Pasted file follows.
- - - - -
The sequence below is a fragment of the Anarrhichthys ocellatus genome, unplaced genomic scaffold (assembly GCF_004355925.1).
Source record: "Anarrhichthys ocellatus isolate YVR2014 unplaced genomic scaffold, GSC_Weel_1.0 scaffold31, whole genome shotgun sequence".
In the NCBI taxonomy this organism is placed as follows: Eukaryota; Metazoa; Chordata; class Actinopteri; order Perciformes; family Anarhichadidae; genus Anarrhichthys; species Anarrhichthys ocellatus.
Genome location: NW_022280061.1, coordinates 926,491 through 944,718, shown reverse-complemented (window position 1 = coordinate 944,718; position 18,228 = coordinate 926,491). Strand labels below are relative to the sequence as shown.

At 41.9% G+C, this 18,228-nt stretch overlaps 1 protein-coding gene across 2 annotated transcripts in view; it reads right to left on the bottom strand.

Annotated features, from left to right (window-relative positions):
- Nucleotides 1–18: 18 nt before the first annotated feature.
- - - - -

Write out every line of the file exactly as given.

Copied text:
The sequence below is a fragment of the Anarrhichthys ocellatus genome, unplaced genomic scaffold (assembly GCF_004355925.1).
Source record: "Anarrhichthys ocellatus isolate YVR2014 unplaced genomic scaffold, GSC_Weel_1.0 scaffold31, whole genome shotgun sequence".
In the NCBI taxonomy this organism is placed as follows: Eukaryota; Metazoa; Chordata; class Actinopteri; order Perciformes; family Anarhichadidae; genus Anarrhichthys; species Anarrhichthys ocellatus.
Genome location: NW_022280061.1, coordinates 926,491 through 944,718, shown reverse-complemented (window position 1 = coordinate 944,718; position 18,228 = coordinate 926,491). Strand labels below are relative to the sequence as shown.

At 41.9% G+C, this 18,228-nt stretch overlaps 1 protein-coding gene across 2 annotated transcripts in view; it reads right to left on the bottom strand.

Annotated features, from left to right (window-relative positions):
- Nucleotides 1–18: 18 nt before the first annotated feature.